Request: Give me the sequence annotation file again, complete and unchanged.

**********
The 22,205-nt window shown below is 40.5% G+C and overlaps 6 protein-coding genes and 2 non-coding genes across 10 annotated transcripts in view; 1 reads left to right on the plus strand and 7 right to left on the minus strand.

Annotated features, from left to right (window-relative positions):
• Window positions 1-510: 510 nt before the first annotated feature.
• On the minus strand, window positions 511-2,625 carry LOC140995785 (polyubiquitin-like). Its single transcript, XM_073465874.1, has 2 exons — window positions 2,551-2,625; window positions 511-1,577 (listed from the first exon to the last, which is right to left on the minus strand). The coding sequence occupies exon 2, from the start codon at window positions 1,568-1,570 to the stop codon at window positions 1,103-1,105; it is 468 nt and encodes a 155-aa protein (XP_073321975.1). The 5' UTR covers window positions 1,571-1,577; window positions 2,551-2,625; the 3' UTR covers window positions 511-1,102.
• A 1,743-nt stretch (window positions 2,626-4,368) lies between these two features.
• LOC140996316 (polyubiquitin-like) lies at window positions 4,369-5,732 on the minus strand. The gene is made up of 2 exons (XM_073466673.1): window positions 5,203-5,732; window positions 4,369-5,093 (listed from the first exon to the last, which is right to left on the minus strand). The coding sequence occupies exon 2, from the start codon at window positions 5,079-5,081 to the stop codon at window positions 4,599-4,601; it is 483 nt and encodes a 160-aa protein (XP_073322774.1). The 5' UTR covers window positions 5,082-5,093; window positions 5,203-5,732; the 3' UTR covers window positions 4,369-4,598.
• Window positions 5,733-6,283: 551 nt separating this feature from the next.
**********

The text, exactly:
The 22,205-nt window shown below is 40.5% G+C and overlaps 6 protein-coding genes and 2 non-coding genes across 10 annotated transcripts in view; 1 reads left to right on the plus strand and 7 right to left on the minus strand.

Annotated features, from left to right (window-relative positions):
• Window positions 1-510: 510 nt before the first annotated feature.
• On the minus strand, window positions 511-2,625 carry LOC140995785 (polyubiquitin-like). Its single transcript, XM_073465874.1, has 2 exons — window positions 2,551-2,625; window positions 511-1,577 (listed from the first exon to the last, which is right to left on the minus strand). The coding sequence occupies exon 2, from the start codon at window positions 1,568-1,570 to the stop codon at window positions 1,103-1,105; it is 468 nt and encodes a 155-aa protein (XP_073321975.1). The 5' UTR covers window positions 1,571-1,577; window positions 2,551-2,625; the 3' UTR covers window positions 511-1,102.
• A 1,743-nt stretch (window positions 2,626-4,368) lies between these two features.
• LOC140996316 (polyubiquitin-like) lies at window positions 4,369-5,732 on the minus strand. The gene is made up of 2 exons (XM_073466673.1): window positions 5,203-5,732; window positions 4,369-5,093 (listed from the first exon to the last, which is right to left on the minus strand). The coding sequence occupies exon 2, from the start codon at window positions 5,079-5,081 to the stop codon at window positions 4,599-4,601; it is 483 nt and encodes a 160-aa protein (XP_073322774.1). The 5' UTR covers window positions 5,082-5,093; window positions 5,203-5,732; the 3' UTR covers window positions 4,369-4,598.
• Window positions 5,733-6,283: 551 nt separating this feature from the next.